Rare Adrenal Gland Emergencies: A Case Series of Giant Myelolipoma Presenting With Massive Hemorrhage and Abscess
Nephro-Urology Monthly: January 01, 2015, 7 (1); e22671
January 19, 2015
Article Type: Case Report
August 9, 2014
September 23, 2014
K M, et al. Rare Adrenal Gland Emergencies: A Case Series of Giant Myelolipoma Presenting With Massive Hemorrhage and Abscess,
Adrenal Myelolipoma is a rare benign neoplasm, which contains mature adipose tissue and variable amounts of haematopoietic elements. Most lesions are small and asymptomatic, discovered incidentally during autopsy or imaging studies performed for other reasons.
Here we reported a series of two cases of giant myelolipomas of the adrenal gland; first one the largest tumor reported so far presented with massive hemorrhage and the second case introduced with its rare unreported presentation of adrenal myelolipomas i.e. a large abscess.
Adrenal myelolipoma is a rare and asymptomatic tumor usually discovered incidentally in less than 1% of population on autopsy or imaging performed for other reasons. There is an increasing incidence of large adrenal myelolipoma (> 10 cm) presenting with life threatening and recurrent retroperitoneal hemorrhage along with other complications as abscess. To avoid such a life-threatening situation, authors recommend close monitoring and consideration of urgent surgical intervention for tumors larger than 4 cm at presentation or increase in size or change in appearance during follow-up.
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Myelolipoma was initially described by Gierke in 1905, and the term "myelolipomatoses" was coined by Oberling in 1929 (
1). Adrenal myelolipoma is a very rare benign tumor. It is usually small, asymptomatic and non-functional in nature. Virtually, all adrenal myelolipomas originate from the adrenal cortex. Its overall incidence is 0.05-0.2%, which accounts for about 2.5-5% of adrenal incidentalomas with both genders equally affected. They are usually unilateral and rarely arise from extra adrenal sites like retroperitoneum, thorax and pelvis ( 2). On histology, they have variable amounts of adipocytes with interspersed haematopoietic elements. The tumor tissue myeloid to erythroid ratio of 3 to 4:1 is similar to that of bone marrow, but the number of megakaryocytes may be increased. Here we reported a series of two cases of rare surgical emergencies of adrenal gland tumors. The first case was a giant adrenal myelolipoma with severe anemia secondary to massive retroperitoneal hemorrhage and the second one a giant myelolipoma presented with sepsis secondary to a large abscess.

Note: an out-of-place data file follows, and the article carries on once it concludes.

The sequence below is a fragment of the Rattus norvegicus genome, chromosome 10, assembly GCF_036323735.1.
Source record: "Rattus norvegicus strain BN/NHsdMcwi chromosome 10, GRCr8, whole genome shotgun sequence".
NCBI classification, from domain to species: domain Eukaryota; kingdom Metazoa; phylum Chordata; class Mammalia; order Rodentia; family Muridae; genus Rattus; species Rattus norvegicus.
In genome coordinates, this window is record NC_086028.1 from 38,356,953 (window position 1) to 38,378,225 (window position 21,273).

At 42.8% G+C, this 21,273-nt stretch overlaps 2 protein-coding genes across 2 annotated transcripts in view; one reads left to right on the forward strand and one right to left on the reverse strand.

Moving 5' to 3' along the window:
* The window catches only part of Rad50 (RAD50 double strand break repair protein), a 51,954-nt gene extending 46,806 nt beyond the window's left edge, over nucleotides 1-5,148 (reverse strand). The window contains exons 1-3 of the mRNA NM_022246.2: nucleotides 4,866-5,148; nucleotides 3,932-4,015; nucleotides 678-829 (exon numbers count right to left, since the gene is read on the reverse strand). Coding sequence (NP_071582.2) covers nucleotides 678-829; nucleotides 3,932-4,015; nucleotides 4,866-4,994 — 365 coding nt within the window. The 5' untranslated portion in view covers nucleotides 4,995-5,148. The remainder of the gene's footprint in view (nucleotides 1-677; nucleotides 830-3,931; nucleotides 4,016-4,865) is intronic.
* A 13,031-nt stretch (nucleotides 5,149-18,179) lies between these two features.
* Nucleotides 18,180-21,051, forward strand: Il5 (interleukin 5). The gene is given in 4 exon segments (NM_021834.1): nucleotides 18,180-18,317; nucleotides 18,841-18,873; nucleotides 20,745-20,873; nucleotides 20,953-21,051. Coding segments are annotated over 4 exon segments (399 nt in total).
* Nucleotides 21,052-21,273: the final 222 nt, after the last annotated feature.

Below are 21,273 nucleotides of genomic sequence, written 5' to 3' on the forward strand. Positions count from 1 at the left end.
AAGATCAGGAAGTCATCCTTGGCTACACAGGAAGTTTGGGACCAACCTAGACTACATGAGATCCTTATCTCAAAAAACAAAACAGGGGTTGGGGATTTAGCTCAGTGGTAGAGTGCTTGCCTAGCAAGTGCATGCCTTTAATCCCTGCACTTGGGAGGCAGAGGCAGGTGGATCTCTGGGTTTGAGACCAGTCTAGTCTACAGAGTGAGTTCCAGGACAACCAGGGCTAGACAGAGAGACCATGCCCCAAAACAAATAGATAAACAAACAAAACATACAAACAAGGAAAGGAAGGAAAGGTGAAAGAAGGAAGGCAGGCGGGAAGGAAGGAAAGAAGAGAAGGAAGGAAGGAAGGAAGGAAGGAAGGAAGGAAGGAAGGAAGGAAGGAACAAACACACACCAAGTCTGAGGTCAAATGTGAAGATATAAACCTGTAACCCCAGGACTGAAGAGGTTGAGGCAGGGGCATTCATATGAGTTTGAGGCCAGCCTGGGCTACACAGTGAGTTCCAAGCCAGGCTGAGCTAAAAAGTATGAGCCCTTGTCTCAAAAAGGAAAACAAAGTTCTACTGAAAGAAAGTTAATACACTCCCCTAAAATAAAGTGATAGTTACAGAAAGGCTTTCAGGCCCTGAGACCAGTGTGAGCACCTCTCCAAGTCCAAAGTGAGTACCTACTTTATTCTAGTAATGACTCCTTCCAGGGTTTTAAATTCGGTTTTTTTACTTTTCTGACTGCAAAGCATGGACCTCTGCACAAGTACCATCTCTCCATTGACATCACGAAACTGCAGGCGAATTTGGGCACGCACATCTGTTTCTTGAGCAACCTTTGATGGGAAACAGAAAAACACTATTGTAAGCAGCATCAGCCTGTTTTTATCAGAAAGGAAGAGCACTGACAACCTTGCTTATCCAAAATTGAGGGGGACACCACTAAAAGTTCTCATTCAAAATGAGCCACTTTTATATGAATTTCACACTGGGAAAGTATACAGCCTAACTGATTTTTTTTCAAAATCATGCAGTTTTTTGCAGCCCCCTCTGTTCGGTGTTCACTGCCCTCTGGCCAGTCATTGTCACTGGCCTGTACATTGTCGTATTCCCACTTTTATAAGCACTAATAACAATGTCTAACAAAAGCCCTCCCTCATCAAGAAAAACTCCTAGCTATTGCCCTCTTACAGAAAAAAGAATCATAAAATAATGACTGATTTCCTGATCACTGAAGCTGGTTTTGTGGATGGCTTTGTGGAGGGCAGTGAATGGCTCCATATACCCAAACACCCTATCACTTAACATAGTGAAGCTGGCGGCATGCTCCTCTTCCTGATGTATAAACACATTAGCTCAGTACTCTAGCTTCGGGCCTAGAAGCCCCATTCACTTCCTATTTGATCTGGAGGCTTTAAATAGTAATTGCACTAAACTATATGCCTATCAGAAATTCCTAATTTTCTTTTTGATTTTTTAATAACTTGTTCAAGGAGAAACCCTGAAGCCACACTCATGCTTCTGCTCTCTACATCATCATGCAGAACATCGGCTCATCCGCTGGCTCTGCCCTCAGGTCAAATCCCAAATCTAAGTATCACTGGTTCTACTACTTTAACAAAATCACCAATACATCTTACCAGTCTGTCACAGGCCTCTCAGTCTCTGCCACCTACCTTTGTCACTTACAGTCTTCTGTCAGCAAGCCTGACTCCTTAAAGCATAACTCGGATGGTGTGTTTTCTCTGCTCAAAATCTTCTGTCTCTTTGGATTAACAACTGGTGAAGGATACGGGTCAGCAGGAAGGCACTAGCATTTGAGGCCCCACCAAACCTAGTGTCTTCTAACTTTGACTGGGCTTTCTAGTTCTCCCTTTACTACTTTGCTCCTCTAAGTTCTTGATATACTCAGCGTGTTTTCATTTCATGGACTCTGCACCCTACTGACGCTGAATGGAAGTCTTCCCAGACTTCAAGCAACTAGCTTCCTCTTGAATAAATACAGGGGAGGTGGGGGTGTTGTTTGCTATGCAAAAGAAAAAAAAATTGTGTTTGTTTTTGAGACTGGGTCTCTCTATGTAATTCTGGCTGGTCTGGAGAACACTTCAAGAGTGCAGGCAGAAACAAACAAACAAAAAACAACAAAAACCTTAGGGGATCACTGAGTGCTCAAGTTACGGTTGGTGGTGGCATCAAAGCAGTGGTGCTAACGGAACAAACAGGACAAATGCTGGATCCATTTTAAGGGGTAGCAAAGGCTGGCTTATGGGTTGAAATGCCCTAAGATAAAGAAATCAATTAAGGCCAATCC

2. Case Presentation
2.1. Case 1
A 40-year-old male patient presented to the emergency department of our institute with sudden onset of dyspnea, dizziness and pain in upper abdomen. His pulse rate was 130/minute, blood pressure of 90/48 mmHg, respiratory rate of 30/minute and temperature of 98.60°F. He was promptly resuscitated and blood was sent for cross-match and routine investigations. On evaluation, he was pale with a huge lump palpable in his abdomen. Blood investigations revealed hemoglobin of 5 g/dL, a total leukocyte count of 10000/mm
3, a platelet count of 100 x 10 3 /mm 3 and normal results of renal function tests. He received three units of packed RBC. Ultrasonography of abdomen showed a large hyperechoic suprarenal mass of 30 × 20 cm, which displaced the right kidney downwards. Later a computed tomography (CT) scan was performed which revealed a 35 × 19 cm suprarenal mass pushing the kidney downwards. The mass was hypodense, non-enhancing with an attenuation value suggestive of fat i.e., -19 HU in multiple areas with intralesional hemorrhage ( Figure 1). Plasma biochemistry analysis showed free cortisol of 10.3 ug/mL, metanephrines of 20 pg/mL and normetanephrines of 46.8 pg/mL, which were within the normal limits. Later with improvement of patient’s general condition, he was scheduled for laparotomy and right adrenalectomy was performed. The resected specimen was 38 × 20 × 16 cm and weighed 5200 grams with a well circumscribed tumor showing multiple areas of hemorrhage ( Figures 2 and 3). The specimen was sent for histopathology, which revealed mature adipose tissue with tri-lineage hematopoietic elements without any evidence of dysplasia, which confirmed the diagnosis of adrenal myelolipoma ( Figure 4). His postoperative recovery was smooth and follow-up ultrasound performed at six month showed no evidence of recurrence.